Fashion has always been influenced by current events. The invention of the bicycle, for example, brought new corsets and shorter hem lengths for women. World War I brought simpler, lighter, less restrictive garments for women with restrictions on color dyes and fabric, as well as the creation of the trench coat for men. Restrictions during World War II resulted in even shorter hem lengths and a more masculine silhouette for women as they began taking on traditionally masculine roles. In more recent times, the 2008 recession led to subdued, logoless garments as the outward appearance of being rich became stigmatized. The fashions of current times are no different: the COVID-19 pandemic has influenced and changed fashion on a large-scale.
Protection has been put on the forefront of the mind with the rampant spread of the coronavirus. With face masks becoming such a vital and prevalent part of everyday life, many people have turned them into fashion statements. Some people make their own, and various brands have created their own designs. Increased awareness of bacteria and microbes also led to some brands focusing accessories and, in some cases, entire lines on having antimicrobial properties. Protective fashion also presented itself in more aesthetically inclined ways with some high-fashion designers, such as Kenzo who created looks that covered models entirely.
The shift from working in person to working from home and high unemployment rates have led to an emphasis being placed on comfort rather than style. Loungewear and house dresses saw a massive increase in popularity. Zoom calls and other online forms of communication replaced face-to-face interaction. As we are only visible from the waist up in most video calls, sweatpants also saw an increase in popularity.
Fashion has also been used to make powerful statements, particularly in recent months and years. Protesters for George Floyd and Black Lives Matter advocates wore “I can’t breathe”clothing to symbolize years of oppression and to advocate for justice. The election led to clothing items and accessories with the word “vote” on them spiking in popularity. Those that wore such apparel attempted to encourage others to do their duty as a US citizen by voting in the election. Many also wore hot pink power suits to encourage others to vote. Workwear brand Argent and advocacy group Supermajority encouraged women to exercise their voting right by using pink to show strength and female solidarity.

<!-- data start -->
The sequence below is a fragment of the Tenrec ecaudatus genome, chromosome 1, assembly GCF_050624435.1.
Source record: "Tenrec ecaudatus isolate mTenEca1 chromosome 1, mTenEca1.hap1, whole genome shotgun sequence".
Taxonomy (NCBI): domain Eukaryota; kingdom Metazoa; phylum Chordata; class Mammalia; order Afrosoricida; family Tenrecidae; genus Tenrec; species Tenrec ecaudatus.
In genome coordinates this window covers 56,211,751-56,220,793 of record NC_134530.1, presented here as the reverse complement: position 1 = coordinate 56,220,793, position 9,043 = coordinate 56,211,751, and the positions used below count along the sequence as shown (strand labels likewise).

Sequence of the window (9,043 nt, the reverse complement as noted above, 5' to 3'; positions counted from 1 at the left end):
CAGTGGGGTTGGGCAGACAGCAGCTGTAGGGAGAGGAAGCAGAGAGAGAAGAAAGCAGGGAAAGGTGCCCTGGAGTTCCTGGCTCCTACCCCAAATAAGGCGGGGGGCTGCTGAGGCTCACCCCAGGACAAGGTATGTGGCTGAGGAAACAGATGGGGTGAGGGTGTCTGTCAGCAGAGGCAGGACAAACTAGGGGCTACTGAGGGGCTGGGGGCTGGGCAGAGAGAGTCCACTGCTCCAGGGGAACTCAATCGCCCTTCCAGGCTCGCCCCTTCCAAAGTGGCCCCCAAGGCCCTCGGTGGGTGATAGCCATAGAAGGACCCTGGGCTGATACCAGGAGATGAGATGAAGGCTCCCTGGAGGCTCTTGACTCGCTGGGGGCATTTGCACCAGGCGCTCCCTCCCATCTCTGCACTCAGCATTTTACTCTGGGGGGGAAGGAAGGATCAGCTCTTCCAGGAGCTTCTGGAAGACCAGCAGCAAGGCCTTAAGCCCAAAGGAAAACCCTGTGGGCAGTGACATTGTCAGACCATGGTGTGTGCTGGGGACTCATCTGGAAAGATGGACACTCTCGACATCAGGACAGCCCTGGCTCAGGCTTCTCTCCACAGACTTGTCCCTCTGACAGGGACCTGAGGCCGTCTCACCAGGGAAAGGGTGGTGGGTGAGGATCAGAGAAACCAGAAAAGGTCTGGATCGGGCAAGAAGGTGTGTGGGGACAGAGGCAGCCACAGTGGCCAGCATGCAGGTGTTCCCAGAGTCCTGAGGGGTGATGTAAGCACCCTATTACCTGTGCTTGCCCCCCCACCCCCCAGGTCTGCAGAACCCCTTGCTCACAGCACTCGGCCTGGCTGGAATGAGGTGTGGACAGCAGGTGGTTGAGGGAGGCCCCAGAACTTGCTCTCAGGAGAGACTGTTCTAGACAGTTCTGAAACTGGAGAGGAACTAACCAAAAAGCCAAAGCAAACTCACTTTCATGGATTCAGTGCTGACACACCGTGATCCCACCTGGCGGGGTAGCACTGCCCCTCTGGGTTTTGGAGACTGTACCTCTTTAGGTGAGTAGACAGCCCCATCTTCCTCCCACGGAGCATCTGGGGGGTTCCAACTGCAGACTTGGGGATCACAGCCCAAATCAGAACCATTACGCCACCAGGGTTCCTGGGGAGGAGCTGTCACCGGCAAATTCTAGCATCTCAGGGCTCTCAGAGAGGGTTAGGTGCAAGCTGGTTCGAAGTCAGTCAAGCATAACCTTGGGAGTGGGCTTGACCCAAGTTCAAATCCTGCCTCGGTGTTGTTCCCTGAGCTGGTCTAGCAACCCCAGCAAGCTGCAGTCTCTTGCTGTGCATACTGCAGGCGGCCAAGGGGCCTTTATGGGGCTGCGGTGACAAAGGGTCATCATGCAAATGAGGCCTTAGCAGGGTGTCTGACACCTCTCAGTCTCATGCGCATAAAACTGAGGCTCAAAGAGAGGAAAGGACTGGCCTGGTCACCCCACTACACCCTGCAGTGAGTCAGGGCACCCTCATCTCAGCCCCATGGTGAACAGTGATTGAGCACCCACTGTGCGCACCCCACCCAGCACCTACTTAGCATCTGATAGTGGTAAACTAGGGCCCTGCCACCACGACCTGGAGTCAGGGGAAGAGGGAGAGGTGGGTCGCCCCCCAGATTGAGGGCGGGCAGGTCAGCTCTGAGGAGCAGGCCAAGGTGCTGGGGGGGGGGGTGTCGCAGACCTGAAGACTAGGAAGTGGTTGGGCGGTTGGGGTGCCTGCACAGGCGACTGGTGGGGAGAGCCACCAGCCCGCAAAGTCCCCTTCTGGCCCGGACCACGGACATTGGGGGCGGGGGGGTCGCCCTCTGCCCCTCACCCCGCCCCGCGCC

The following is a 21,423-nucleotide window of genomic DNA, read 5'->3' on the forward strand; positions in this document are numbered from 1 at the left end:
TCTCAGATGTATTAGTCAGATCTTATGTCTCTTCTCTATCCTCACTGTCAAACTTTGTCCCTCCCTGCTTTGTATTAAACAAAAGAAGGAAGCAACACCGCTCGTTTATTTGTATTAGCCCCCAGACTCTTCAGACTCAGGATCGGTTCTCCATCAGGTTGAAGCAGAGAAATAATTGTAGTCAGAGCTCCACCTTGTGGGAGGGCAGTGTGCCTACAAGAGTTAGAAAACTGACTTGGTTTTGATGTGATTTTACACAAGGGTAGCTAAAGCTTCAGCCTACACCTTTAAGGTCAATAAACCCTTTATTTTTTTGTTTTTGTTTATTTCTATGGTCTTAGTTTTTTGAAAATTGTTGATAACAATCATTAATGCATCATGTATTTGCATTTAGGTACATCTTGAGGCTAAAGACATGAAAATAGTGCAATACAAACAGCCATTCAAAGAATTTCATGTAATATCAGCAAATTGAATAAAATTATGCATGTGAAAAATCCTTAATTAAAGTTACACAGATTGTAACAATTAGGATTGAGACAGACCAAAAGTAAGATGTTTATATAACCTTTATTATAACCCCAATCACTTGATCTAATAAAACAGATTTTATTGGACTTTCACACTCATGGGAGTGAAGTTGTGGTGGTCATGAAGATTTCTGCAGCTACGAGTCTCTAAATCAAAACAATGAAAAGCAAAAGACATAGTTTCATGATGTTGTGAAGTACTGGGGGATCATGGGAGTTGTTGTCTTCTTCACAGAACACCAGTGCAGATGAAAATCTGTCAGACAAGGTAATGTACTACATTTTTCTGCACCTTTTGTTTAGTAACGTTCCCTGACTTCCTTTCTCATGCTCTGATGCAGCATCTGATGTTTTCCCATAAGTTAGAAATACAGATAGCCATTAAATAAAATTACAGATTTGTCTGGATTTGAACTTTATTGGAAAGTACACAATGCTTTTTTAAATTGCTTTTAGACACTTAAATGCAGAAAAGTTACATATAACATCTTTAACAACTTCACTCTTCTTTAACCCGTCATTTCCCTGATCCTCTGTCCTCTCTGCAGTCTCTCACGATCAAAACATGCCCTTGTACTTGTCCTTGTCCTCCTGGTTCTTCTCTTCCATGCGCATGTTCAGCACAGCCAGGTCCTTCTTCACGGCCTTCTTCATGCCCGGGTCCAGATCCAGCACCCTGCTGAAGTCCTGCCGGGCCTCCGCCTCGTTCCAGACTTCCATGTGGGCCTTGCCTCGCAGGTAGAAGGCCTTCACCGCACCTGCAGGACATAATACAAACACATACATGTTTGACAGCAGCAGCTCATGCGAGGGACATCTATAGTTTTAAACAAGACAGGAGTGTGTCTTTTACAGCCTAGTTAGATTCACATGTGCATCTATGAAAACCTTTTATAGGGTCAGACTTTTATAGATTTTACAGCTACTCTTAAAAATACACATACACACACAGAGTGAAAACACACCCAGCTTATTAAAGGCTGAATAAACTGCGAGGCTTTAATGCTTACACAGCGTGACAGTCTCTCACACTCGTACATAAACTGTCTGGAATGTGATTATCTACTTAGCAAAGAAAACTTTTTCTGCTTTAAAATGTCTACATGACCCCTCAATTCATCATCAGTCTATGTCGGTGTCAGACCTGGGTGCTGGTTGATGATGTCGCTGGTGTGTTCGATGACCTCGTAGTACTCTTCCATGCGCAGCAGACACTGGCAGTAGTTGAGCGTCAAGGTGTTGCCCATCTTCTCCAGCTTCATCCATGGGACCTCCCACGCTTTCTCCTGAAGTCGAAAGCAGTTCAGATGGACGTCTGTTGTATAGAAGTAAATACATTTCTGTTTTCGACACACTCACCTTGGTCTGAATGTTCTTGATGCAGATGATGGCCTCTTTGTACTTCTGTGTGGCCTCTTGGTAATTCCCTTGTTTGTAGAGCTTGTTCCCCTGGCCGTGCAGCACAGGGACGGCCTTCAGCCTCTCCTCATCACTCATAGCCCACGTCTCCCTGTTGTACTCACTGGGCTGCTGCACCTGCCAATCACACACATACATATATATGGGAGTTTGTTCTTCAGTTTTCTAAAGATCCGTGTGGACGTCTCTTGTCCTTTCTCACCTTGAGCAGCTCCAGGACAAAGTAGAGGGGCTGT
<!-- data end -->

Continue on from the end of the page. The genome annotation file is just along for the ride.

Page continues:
While demands for sustainable clothing are not new, the rise in shopping as a result of the pandemic led to more people becoming concerned with the sustainability of the brands they purchased from. Vegan leather saw an increase in searches, and locally made garments became popular as the impacts of a large carbon footprint were considered.
With in-person interaction becoming very limited, fashion also became digital. Various fashion weeks occurred entirely online, being filmed and then sent out on different social media platforms, and designers using creative methods to display their pieces. Burberry streamed its shows during London Fashion Week on Twitch, and Moschino creative director Jeremy Scott used marionettes to display a mini version of his collection in Milan. E-commerce also grew in popularity in the fashion world. The fashion industry had resisted digitalization, as it came with the price of the loss of physical experiences, such as artful stores and attendance at exclusive fashion shows. However, the pandemic led to a shift in this attitude, and e-commerce was wholeheartedly embraced as a way to keep the fashion industry alive.
The influence of current events on fashion have only increased in these unprecedented times, and it will be interesting to see how our new values and experiences will shape fashion for years to come.